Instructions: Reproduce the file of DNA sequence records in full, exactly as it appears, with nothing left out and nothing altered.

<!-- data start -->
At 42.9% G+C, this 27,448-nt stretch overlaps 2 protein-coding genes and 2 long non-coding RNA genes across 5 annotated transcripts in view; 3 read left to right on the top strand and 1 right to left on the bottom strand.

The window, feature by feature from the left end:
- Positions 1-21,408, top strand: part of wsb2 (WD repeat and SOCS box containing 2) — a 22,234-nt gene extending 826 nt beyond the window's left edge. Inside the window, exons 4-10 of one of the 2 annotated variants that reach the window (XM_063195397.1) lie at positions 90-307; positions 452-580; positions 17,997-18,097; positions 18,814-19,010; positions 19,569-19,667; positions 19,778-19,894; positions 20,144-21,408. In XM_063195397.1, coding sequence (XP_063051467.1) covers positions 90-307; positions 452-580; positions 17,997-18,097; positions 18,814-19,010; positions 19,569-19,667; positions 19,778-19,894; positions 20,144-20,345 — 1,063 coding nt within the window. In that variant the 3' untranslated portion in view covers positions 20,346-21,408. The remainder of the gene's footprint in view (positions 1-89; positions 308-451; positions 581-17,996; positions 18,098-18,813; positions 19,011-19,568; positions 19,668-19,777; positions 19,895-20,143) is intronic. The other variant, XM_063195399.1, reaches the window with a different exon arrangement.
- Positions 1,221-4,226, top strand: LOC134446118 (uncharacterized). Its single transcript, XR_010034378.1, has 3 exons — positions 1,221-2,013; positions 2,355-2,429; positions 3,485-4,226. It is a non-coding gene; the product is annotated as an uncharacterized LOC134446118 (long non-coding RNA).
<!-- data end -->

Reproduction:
At 42.9% G+C, this 27,448-nt stretch overlaps 2 protein-coding genes and 2 long non-coding RNA genes across 5 annotated transcripts in view; 3 read left to right on the top strand and 1 right to left on the bottom strand.

The window, feature by feature from the left end:
- Positions 1-21,408, top strand: part of wsb2 (WD repeat and SOCS box containing 2) — a 22,234-nt gene extending 826 nt beyond the window's left edge. Inside the window, exons 4-10 of one of the 2 annotated variants that reach the window (XM_063195397.1) lie at positions 90-307; positions 452-580; positions 17,997-18,097; positions 18,814-19,010; positions 19,569-19,667; positions 19,778-19,894; positions 20,144-21,408. In XM_063195397.1, coding sequence (XP_063051467.1) covers positions 90-307; positions 452-580; positions 17,997-18,097; positions 18,814-19,010; positions 19,569-19,667; positions 19,778-19,894; positions 20,144-20,345 — 1,063 coding nt within the window. In that variant the 3' untranslated portion in view covers positions 20,346-21,408. The remainder of the gene's footprint in view (positions 1-89; positions 308-451; positions 581-17,996; positions 18,098-18,813; positions 19,011-19,568; positions 19,668-19,777; positions 19,895-20,143) is intronic. The other variant, XM_063195399.1, reaches the window with a different exon arrangement.
- Positions 1,221-4,226, top strand: LOC134446118 (uncharacterized). Its single transcript, XR_010034378.1, has 3 exons — positions 1,221-2,013; positions 2,355-2,429; positions 3,485-4,226. It is a non-coding gene; the product is annotated as an uncharacterized LOC134446118 (long non-coding RNA).